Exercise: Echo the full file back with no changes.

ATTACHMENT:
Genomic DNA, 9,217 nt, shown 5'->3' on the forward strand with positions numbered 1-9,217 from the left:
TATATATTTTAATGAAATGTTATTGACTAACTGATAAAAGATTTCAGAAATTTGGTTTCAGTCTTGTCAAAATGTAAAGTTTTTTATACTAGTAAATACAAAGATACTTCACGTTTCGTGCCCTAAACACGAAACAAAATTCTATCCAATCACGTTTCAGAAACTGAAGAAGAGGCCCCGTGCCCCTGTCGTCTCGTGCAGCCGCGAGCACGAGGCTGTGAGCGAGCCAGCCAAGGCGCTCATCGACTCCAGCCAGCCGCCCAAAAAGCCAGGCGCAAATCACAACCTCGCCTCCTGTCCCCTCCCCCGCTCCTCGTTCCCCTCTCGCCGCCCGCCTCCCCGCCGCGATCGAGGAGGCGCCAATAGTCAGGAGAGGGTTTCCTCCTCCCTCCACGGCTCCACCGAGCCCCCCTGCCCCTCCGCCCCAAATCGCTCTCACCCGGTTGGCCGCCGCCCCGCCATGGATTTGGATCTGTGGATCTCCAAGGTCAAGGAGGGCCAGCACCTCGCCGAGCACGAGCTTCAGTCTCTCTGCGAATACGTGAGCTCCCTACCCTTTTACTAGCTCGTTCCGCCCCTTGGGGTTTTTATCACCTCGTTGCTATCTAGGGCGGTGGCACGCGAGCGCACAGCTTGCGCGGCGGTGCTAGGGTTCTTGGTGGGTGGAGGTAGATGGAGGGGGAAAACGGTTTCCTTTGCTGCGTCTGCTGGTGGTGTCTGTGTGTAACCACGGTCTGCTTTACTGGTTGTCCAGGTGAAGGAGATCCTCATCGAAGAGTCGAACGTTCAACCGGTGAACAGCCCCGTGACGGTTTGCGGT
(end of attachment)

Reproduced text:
Genomic DNA, 9,217 nt, shown 5'->3' on the forward strand with positions numbered 1-9,217 from the left:
TATATATTTTAATGAAATGTTATTGACTAACTGATAAAAGATTTCAGAAATTTGGTTTCAGTCTTGTCAAAATGTAAAGTTTTTTATACTAGTAAATACAAAGATACTTCACGTTTCGTGCCCTAAACACGAAACAAAATTCTATCCAATCACGTTTCAGAAACTGAAGAAGAGGCCCCGTGCCCCTGTCGTCTCGTGCAGCCGCGAGCACGAGGCTGTGAGCGAGCCAGCCAAGGCGCTCATCGACTCCAGCCAGCCGCCCAAAAAGCCAGGCGCAAATCACAACCTCGCCTCCTGTCCCCTCCCCCGCTCCTCGTTCCCCTCTCGCCGCCCGCCTCCCCGCCGCGATCGAGGAGGCGCCAATAGTCAGGAGAGGGTTTCCTCCTCCCTCCACGGCTCCACCGAGCCCCCCTGCCCCTCCGCCCCAAATCGCTCTCACCCGGTTGGCCGCCGCCCCGCCATGGATTTGGATCTGTGGATCTCCAAGGTCAAGGAGGGCCAGCACCTCGCCGAGCACGAGCTTCAGTCTCTCTGCGAATACGTGAGCTCCCTACCCTTTTACTAGCTCGTTCCGCCCCTTGGGGTTTTTATCACCTCGTTGCTATCTAGGGCGGTGGCACGCGAGCGCACAGCTTGCGCGGCGGTGCTAGGGTTCTTGGTGGGTGGAGGTAGATGGAGGGGGAAAACGGTTTCCTTTGCTGCGTCTGCTGGTGGTGTCTGTGTGTAACCACGGTCTGCTTTACTGGTTGTCCAGGTGAAGGAGATCCTCATCGAAGAGTCGAACGTTCAACCGGTGAACAGCCCCGTGACGGTTTGCGGT